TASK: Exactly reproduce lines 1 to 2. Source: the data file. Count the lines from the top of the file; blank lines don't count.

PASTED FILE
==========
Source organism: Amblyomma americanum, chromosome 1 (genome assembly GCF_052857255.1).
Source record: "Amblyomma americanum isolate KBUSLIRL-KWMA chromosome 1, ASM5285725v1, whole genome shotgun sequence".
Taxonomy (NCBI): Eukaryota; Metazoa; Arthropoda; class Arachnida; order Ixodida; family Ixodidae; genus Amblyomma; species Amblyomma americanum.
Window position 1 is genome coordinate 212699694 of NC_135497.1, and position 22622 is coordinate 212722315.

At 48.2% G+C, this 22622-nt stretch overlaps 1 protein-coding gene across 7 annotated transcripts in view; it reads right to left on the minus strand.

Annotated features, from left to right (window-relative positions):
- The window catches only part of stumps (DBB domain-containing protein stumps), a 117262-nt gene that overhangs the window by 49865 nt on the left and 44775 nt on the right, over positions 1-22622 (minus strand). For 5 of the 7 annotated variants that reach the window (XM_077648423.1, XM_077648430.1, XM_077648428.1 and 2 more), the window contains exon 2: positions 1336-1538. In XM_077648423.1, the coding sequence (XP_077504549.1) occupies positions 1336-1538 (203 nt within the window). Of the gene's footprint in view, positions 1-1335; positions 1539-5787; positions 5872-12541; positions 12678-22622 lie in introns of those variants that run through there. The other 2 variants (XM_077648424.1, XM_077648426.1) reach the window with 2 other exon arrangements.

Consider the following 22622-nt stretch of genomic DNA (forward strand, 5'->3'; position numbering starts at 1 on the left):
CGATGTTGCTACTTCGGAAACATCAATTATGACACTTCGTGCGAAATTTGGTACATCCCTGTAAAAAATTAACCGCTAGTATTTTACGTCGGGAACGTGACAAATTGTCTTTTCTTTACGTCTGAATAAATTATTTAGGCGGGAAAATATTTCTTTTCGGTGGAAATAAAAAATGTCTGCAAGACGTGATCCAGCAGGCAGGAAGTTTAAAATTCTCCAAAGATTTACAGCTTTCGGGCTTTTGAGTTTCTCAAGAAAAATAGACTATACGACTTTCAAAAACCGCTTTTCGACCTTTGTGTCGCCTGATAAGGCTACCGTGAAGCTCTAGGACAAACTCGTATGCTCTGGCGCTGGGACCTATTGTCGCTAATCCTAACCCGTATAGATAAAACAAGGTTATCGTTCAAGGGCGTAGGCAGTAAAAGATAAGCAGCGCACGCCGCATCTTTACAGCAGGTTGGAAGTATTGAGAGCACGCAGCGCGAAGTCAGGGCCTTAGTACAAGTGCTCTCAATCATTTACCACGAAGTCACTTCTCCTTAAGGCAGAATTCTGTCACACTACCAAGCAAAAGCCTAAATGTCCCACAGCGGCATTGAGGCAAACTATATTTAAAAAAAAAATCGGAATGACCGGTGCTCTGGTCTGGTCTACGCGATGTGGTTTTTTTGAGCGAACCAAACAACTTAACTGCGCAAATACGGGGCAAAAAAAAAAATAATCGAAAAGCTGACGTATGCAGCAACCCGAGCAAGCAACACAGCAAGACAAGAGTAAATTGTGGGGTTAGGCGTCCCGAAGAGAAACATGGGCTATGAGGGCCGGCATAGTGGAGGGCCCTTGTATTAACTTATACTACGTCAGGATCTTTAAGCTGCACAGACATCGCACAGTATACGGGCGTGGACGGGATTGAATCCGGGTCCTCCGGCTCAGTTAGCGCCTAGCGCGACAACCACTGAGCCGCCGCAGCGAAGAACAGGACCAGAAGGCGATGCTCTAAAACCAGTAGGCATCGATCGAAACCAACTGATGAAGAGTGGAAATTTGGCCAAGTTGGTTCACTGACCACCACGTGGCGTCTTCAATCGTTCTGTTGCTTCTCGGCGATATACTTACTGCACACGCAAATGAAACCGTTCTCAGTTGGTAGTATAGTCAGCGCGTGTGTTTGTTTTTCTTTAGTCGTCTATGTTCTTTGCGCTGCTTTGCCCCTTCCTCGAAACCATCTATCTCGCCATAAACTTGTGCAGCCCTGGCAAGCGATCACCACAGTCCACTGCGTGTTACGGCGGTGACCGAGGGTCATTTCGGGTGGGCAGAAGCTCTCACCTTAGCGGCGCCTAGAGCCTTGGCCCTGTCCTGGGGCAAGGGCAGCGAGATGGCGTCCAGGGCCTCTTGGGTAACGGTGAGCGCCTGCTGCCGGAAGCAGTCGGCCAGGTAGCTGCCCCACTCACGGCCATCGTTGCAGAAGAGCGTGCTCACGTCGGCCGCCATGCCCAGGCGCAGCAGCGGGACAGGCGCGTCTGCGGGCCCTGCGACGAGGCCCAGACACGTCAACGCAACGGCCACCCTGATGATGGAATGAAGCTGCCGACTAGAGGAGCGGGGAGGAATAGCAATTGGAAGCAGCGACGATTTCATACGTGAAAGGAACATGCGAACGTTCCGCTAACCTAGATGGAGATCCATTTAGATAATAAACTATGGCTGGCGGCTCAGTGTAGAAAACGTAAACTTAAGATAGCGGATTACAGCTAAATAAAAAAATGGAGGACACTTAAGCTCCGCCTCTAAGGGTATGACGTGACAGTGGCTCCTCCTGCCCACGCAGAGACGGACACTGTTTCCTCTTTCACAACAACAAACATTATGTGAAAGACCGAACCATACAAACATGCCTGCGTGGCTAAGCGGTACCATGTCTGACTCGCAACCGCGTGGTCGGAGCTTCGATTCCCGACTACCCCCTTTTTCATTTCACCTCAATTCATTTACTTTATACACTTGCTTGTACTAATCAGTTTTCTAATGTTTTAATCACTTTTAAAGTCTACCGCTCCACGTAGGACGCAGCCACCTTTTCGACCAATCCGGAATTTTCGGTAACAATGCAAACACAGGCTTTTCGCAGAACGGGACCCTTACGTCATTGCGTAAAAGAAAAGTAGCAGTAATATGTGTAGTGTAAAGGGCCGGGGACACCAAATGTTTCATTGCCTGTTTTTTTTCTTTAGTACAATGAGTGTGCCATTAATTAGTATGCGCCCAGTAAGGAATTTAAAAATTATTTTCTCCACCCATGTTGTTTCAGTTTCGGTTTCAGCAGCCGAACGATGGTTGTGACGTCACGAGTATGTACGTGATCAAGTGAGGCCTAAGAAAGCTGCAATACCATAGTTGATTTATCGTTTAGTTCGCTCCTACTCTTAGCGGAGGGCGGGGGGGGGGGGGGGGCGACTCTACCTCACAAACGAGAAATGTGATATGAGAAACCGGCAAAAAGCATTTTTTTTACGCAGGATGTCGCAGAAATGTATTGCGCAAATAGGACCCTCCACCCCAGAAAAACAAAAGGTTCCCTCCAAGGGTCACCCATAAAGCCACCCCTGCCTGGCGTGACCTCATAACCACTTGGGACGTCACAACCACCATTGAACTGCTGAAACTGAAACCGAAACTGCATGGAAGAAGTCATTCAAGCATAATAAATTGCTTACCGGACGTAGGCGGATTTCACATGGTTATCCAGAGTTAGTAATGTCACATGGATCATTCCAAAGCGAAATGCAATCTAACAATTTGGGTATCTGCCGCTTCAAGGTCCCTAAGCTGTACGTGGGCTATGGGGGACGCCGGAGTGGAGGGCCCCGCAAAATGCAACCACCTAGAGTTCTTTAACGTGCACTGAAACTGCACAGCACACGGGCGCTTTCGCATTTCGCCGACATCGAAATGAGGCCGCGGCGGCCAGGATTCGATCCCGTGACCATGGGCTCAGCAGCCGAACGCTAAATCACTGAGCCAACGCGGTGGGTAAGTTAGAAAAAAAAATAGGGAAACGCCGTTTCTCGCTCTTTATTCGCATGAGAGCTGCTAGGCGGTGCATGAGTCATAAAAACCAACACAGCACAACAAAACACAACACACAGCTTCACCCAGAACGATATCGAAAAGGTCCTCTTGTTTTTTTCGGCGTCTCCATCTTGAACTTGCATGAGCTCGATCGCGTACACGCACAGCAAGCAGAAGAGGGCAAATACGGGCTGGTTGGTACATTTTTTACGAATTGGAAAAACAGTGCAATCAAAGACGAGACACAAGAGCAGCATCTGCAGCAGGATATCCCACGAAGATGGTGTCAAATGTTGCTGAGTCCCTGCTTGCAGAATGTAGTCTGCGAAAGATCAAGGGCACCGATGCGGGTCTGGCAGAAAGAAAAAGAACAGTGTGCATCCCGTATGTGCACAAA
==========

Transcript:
Source organism: Amblyomma americanum, chromosome 1 (genome assembly GCF_052857255.1).
Source record: "Amblyomma americanum isolate KBUSLIRL-KWMA chromosome 1, ASM5285725v1, whole genome shotgun sequence".